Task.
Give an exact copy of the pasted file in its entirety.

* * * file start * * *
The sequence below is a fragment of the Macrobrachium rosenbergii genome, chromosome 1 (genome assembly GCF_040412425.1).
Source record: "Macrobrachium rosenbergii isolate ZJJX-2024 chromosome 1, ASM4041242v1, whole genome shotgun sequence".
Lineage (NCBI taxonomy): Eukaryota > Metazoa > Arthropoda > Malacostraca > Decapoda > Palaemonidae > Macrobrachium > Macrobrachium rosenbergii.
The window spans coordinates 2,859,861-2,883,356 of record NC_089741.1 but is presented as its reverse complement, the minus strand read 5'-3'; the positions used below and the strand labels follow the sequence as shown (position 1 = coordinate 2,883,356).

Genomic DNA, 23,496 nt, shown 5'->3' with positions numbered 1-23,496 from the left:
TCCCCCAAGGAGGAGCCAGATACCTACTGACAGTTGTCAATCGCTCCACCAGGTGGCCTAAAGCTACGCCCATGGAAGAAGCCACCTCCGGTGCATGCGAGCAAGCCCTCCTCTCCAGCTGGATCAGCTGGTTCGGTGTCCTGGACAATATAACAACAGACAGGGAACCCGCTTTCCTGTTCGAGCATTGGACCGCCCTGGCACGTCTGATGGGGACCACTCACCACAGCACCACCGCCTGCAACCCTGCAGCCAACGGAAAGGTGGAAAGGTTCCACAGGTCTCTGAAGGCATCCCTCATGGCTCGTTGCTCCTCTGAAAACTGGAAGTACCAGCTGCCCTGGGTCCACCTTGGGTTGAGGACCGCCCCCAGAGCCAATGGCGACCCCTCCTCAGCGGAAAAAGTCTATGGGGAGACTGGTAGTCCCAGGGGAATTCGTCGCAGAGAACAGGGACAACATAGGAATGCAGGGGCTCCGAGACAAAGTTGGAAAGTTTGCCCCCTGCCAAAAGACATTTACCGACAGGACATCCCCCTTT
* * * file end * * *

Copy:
The sequence below is a fragment of the Macrobrachium rosenbergii genome, chromosome 1 (genome assembly GCF_040412425.1).
Source record: "Macrobrachium rosenbergii isolate ZJJX-2024 chromosome 1, ASM4041242v1, whole genome shotgun sequence".
Lineage (NCBI taxonomy): Eukaryota > Metazoa > Arthropoda > Malacostraca > Decapoda > Palaemonidae > Macrobrachium > Macrobrachium rosenbergii.
The window spans coordinates 2,859,861-2,883,356 of record NC_089741.1 but is presented as its reverse complement, the minus strand read 5'-3'; the positions used below and the strand labels follow the sequence as shown (position 1 = coordinate 2,883,356).

Genomic DNA, 23,496 nt, shown 5'->3' with positions numbered 1-23,496 from the left:
TCCCCCAAGGAGGAGCCAGATACCTACTGACAGTTGTCAATCGCTCCACCAGGTGGCCTAAAGCTACGCCCATGGAAGAAGCCACCTCCGGTGCATGCGAGCAAGCCCTCCTCTCCAGCTGGATCAGCTGGTTCGGTGTCCTGGACAATATAACAACAGACAGGGAACCCGCTTTCCTGTTCGAGCATTGGACCGCCCTGGCACGTCTGATGGGGACCACTCACCACAGCACCACCGCCTGCAACCCTGCAGCCAACGGAAAGGTGGAAAGGTTCCACAGGTCTCTGAAGGCATCCCTCATGGCTCGTTGCTCCTCTGAAAACTGGAAGTACCAGCTGCCCTGGGTCCACCTTGGGTTGAGGACCGCCCCCAGAGCCAATGGCGACCCCTCCTCAGCGGAAAAAGTCTATGGGGAGACTGGTAGTCCCAGGGGAATTCGTCGCAGAGAACAGGGACAACATAGGAATGCAGGGGCTCCGAGACAAAGTTGGAAAGTTTGCCCCCTGCCAAAAGACATTTACCGACAGGACATCCCCCTTT